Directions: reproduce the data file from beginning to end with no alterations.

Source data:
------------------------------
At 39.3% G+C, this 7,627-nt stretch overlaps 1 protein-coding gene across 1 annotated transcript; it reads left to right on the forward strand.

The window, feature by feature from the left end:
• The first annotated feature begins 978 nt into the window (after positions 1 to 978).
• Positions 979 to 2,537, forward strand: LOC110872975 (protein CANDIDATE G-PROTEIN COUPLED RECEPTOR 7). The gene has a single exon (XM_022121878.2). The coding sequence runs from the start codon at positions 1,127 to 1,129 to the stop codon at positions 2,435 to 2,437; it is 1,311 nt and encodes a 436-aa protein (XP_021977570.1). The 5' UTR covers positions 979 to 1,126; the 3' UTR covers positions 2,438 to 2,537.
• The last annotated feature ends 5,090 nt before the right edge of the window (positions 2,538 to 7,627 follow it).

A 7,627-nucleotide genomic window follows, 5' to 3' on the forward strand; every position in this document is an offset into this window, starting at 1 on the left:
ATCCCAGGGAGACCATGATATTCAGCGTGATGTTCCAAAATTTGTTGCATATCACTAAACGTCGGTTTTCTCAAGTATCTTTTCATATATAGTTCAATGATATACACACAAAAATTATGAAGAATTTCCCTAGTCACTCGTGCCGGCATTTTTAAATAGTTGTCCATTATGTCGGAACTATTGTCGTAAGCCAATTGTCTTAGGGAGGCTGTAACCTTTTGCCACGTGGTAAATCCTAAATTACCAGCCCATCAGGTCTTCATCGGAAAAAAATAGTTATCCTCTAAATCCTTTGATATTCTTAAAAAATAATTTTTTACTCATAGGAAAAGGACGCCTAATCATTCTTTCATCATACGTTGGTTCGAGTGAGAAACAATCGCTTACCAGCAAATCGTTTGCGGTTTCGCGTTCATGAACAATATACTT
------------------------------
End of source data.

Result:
At 39.3% G+C, this 7,627-nt stretch overlaps 1 protein-coding gene across 1 annotated transcript; it reads left to right on the forward strand.

The window, feature by feature from the left end:
• The first annotated feature begins 978 nt into the window (after positions 1 to 978).
• Positions 979 to 2,537, forward strand: LOC110872975 (protein CANDIDATE G-PROTEIN COUPLED RECEPTOR 7). The gene has a single exon (XM_022121878.2). The coding sequence runs from the start codon at positions 1,127 to 1,129 to the stop codon at positions 2,435 to 2,437; it is 1,311 nt and encodes a 436-aa protein (XP_021977570.1). The 5' UTR covers positions 979 to 1,126; the 3' UTR covers positions 2,438 to 2,537.
• The last annotated feature ends 5,090 nt before the right edge of the window (positions 2,538 to 7,627 follow it).

A 7,627-nucleotide genomic window follows, 5' to 3' on the forward strand; every position in this document is an offset into this window, starting at 1 on the left:
ATCCCAGGGAGACCATGATATTCAGCGTGATGTTCCAAAATTTGTTGCATATCACTAAACGTCGGTTTTCTCAAGTATCTTTTCATATATAGTTCAATGATATACACACAAAAATTATGAAGAATTTCCCTAGTCACTCGTGCCGGCATTTTTAAATAGTTGTCCATTATGTCGGAACTATTGTCGTAAGCCAATTGTCTTAGGGAGGCTGTAACCTTTTGCCACGTGGTAAATCCTAAATTACCAGCCCATCAGGTCTTCATCGGAAAAAAATAGTTATCCTCTAAATCCTTTGATATTCTTAAAAAATAATTTTTTACTCATAGGAAAAGGACGCCTAATCATTCTTTCATCATACGTTGGTTCGAGTGAGAAACAATCGCTTACCAGCAAATCGTTTGCGGTTTCGCGTTCATGAACAATATACTT